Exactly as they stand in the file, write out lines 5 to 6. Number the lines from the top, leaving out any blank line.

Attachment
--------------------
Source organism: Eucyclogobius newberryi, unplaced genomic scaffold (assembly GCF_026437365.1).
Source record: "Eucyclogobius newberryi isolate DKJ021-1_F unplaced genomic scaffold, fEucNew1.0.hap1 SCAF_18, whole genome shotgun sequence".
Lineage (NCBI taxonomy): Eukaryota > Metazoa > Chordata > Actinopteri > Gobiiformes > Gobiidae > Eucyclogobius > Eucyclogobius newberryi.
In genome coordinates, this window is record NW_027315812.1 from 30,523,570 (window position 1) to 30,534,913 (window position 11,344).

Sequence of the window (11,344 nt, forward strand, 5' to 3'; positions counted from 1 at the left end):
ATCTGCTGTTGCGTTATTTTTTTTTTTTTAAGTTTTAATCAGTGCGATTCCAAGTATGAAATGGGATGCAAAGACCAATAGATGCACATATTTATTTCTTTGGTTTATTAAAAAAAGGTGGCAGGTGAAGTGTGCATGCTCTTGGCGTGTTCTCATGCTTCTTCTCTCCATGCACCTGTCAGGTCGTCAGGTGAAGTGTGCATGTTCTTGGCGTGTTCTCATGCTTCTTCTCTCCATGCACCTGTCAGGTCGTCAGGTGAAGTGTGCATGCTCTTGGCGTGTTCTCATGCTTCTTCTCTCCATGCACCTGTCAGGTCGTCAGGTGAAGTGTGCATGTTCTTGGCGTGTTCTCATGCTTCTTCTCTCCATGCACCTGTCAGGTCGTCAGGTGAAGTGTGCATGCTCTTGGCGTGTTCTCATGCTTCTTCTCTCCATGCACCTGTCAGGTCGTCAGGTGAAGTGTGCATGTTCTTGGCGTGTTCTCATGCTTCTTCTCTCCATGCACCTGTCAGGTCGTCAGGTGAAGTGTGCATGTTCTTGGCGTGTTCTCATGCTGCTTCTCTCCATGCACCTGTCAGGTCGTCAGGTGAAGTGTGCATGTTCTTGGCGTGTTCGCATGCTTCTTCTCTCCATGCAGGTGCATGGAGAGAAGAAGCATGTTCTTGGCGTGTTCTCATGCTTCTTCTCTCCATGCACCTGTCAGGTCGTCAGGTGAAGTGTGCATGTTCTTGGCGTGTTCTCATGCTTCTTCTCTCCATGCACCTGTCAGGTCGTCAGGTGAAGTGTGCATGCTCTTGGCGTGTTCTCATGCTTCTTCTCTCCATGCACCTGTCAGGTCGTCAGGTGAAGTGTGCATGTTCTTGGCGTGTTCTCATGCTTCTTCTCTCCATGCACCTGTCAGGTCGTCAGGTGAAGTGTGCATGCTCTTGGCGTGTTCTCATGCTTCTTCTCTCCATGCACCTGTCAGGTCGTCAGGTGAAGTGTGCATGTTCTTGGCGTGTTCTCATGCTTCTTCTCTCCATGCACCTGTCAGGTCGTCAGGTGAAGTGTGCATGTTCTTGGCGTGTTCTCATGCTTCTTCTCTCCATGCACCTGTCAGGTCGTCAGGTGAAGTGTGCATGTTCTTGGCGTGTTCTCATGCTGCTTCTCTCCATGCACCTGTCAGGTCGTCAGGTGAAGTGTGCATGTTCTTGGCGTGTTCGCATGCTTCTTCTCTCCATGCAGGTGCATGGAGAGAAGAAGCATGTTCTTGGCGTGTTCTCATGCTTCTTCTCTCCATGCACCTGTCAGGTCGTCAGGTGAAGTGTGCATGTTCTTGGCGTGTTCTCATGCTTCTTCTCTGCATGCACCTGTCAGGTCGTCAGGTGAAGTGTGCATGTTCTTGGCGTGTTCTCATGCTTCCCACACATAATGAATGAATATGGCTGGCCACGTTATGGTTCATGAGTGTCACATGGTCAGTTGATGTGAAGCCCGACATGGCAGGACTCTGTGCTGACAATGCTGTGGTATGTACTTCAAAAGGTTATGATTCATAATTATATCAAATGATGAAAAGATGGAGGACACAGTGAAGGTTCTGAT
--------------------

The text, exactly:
Sequence of the window (11,344 nt, forward strand, 5' to 3'; positions counted from 1 at the left end):
ATCTGCTGTTGCGTTATTTTTTTTTTTTTAAGTTTTAATCAGTGCGATTCCAAGTATGAAATGGGATGCAAAGACCAATAGATGCACATATTTATTTCTTTGGTTTATTAAAAAAAGGTGGCAGGTGAAGTGTGCATGCTCTTGGCGTGTTCTCATGCTTCTTCTCTCCATGCACCTGTCAGGTCGTCAGGTGAAGTGTGCATGTTCTTGGCGTGTTCTCATGCTTCTTCTCTCCATGCACCTGTCAGGTCGTCAGGTGAAGTGTGCATGCTCTTGGCGTGTTCTCATGCTTCTTCTCTCCATGCACCTGTCAGGTCGTCAGGTGAAGTGTGCATGTTCTTGGCGTGTTCTCATGCTTCTTCTCTCCATGCACCTGTCAGGTCGTCAGGTGAAGTGTGCATGCTCTTGGCGTGTTCTCATGCTTCTTCTCTCCATGCACCTGTCAGGTCGTCAGGTGAAGTGTGCATGTTCTTGGCGTGTTCTCATGCTTCTTCTCTCCATGCACCTGTCAGGTCGTCAGGTGAAGTGTGCATGTTCTTGGCGTGTTCTCATGCTGCTTCTCTCCATGCACCTGTCAGGTCGTCAGGTGAAGTGTGCATGTTCTTGGCGTGTTCGCATGCTTCTTCTCTCCATGCAGGTGCATGGAGAGAAGAAGCATGTTCTTGGCGTGTTCTCATGCTTCTTCTCTCCATGCACCTGTCAGGTCGTCAGGTGAAGTGTGCATGTTCTTGGCGTGTTCTCATGCTTCTTCTCTCCATGCACCTGTCAGGTCGTCAGGTGAAGTGTGCATGCTCTTGGCGTGTTCTCATGCTTCTTCTCTCCATGCACCTGTCAGGTCGTCAGGTGAAGTGTGCATGTTCTTGGCGTGTTCTCATGCTTCTTCTCTCCATGCACCTGTCAGGTCGTCAGGTGAAGTGTGCATGCTCTTGGCGTGTTCTCATGCTTCTTCTCTCCATGCACCTGTCAGGTCGTCAGGTGAAGTGTGCATGTTCTTGGCGTGTTCTCATGCTTCTTCTCTCCATGCACCTGTCAGGTCGTCAGGTGAAGTGTGCATGTTCTTGGCGTGTTCTCATGCTTCTTCTCTCCATGCACCTGTCAGGTCGTCAGGTGAAGTGTGCATGTTCTTGGCGTGTTCTCATGCTGCTTCTCTCCATGCACCTGTCAGGTCGTCAGGTGAAGTGTGCATGTTCTTGGCGTGTTCGCATGCTTCTTCTCTCCATGCAGGTGCATGGAGAGAAGAAGCATGTTCTTGGCGTGTTCTCATGCTTCTTCTCTCCATGCACCTGTCAGGTCGTCAGGTGAAGTGTGCATGTTCTTGGCGTGTTCTCATGCTTCTTCTCTGCATGCACCTGTCAGGTCGTCAGGTGAAGTGTGCATGTTCTTGGCGTGTTCTCATGCTTCCCACACATAATGAATGAATATGGCTGGCCACGTTATGGTTCATGAGTGTCACATGGTCAGTTGATGTGAAGCCCGACATGGCAGGACTCTGTGCTGACAATGCTGTGGTATGTACTTCAAAAGGTTATGATTCATAATTATATCAAATGATGAAAAGATGGAGGACACAGTGAAGGTTCTGAT